Ian Green. This is my blog where I talk about my work in financial services as well as other bits and bobs from my life. The idea is that prospective and existing clients can read more about me, what I do and how I do it. You can view my website at www.iangreen.com where you can also find how to get in touch.
Monday, 3 August 2015
Sell-offs don't pay off when markets fall
Don't panic! Sell-offs
don't pay off when markets fall
The recent rumbling in the bond markets is a
reminder that investment risk is far from a thing of the past. Combined with
the volatility inherent in equity markets, it is worth investigating further my
mantra of ‘time in the markets, not timing the markets’.
The remainder of this
article has been written by Peter Westaway, chief economist and head of
investment strategy, Vanguard Europe
Rather than trying to call the market, yet again,
time might be better spent considering the right and wrong ways to manage the
impact of market turbulence on an investment portfolio.
The temptation, which can seem intuitively
powerful, is to adjust a portfolio in response to events or trends perceived in
the market. But data show the opposite is often right: investors are typically
better served by ignoring market noise and maintaining their original asset
allocation through a disciplined rebalancing schedule.
The best approach, in my view, is to embed
portfolio rebalancing into an investment plan at the earliest stage,
emphasising that the purpose is not to maximise returns but to manage risk.
What if the
drifting investor fled from stocks after the 2008 plunge?
racks up returns
A sterling investor who maintained a (hypothetical)
portfolio of 60% global equity and 40% global bonds through the whole of the
last market cycle, from 31 March 2003 to 31 December 2013, rebalancing twice a
year, would have had a cumulative return of 140%.
An investor who switched out of equities at the
bottom of the market, in January 2009, far from saving themselves or their
capital, would have reduced their cumulative return for the full period to 86%.
Looking at a 60/40 portfolio over the longer term
produces some interesting results when comparing a portfolio that is rebalanced
with one that is not. Over the period 1960 to 2013 a portfolio rebalanced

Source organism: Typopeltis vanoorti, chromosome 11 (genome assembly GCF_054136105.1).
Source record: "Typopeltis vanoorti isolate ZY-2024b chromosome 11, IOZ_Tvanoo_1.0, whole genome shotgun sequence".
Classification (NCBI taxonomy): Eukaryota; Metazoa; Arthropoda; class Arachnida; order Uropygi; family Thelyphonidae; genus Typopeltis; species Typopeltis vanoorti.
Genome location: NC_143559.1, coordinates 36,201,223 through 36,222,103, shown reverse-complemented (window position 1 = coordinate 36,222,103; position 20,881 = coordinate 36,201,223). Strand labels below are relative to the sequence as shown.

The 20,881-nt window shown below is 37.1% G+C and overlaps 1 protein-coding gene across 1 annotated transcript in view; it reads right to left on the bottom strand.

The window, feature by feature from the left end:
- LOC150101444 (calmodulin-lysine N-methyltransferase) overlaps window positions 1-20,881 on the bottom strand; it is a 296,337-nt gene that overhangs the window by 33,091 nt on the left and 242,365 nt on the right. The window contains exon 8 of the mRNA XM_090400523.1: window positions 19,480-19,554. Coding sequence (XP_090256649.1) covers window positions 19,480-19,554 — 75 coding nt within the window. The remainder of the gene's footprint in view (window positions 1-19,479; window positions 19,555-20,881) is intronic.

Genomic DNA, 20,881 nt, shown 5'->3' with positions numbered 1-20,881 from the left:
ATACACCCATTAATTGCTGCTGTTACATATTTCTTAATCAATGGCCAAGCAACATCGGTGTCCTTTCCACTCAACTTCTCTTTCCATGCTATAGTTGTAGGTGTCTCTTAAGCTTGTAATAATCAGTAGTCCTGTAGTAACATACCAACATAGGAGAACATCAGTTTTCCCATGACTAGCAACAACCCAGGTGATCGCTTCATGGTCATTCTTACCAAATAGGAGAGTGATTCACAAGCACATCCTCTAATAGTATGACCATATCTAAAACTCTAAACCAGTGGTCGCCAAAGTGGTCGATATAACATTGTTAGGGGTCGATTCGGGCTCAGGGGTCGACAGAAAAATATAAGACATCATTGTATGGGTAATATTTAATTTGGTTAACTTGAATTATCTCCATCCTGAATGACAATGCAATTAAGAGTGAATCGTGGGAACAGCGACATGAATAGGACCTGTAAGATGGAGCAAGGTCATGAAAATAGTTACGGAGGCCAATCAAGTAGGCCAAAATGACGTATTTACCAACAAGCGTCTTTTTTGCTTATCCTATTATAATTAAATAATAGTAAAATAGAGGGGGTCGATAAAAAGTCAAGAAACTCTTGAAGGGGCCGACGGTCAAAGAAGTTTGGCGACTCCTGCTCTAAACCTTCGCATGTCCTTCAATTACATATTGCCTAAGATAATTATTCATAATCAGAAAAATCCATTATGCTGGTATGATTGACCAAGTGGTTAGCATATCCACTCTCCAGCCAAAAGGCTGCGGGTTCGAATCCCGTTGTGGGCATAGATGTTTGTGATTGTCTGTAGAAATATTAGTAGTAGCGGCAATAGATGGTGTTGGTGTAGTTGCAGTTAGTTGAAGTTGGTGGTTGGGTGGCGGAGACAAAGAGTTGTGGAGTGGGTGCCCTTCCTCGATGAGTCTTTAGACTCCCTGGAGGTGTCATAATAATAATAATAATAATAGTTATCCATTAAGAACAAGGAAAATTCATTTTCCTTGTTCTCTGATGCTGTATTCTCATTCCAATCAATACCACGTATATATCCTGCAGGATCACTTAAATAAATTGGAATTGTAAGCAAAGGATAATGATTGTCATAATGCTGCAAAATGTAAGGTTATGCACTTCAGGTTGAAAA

annually returned slightly more, 10.35% compared with 10.08% to one that was
not rebalanced. But the volatility, as measured by standard deviation, was
significantly less in the rebalanced portfolio, 19.7% against 21.97%.
portfolio drifts from its allocation over time
A simplistic interpretation of this result would be
that the value of rebalancing is 0.27 basis points (bps): 10.35%-10.08%. This
would be a misleading measure, however, mainly because the sign of this effect
could be positive or negative, and on average it is likely to be negative. On
the basis that rebalancing is about managing risk, the emphasis should be on
the difference in volatility.
A portfolio with a similar long-term risk profile
as an unbalanced 60/40, using the same portfolio constituents as above, is
close to a rebalanced portfolio 70% equity and 30% bonds, the annualised
volatility of these two portfolios being 21.67% versus 21.97% respectively.
Over the same period, 1960 to 2013, the 70/30 portfolio returned 10.51%, a full
43bps more than the unrebalanced 60/40. Under these assumptions, the value of
rebalancing can be assessed at 0.43% per annum.
The above example uses a simple time-only
rebalancing strategy but more sophisticated approaches are also possible. A
time-only strategy will rebalance on a given date, regardless of the relative
performance of the portfolio’s component assets. In a threshold-only strategy,
rebalancing is triggered when a portfolio’s asset allocation has drifted by a
given amount, regardless of how often this happens.
A strategy combining the two will monitor the
portfolio on a given schedule and have pre-set thresholds, but rebalancing will
only occur when the two trigger points cross. Over the long term, the data show
the optimal time-and-threshold strategy is probably to monitor the portfolio
annually and to make adjustments when the drift is 5% or more, bearing in mind
that rebalancing attracts costs and taxes.
The precise value of rebalancing will always depend
on the behaviour of the markets and the nature of the assets in the portfolio,
as well as costs. Those who maintain disciplined rebalancing through episodes
of exceptional volatility will tend to gain most. But the key issue is that a
rebalanced portfolio is one that remains focused on the investor’s
Peter Westaway is chief economist and head of
investment strategy group at Vanguard Europe.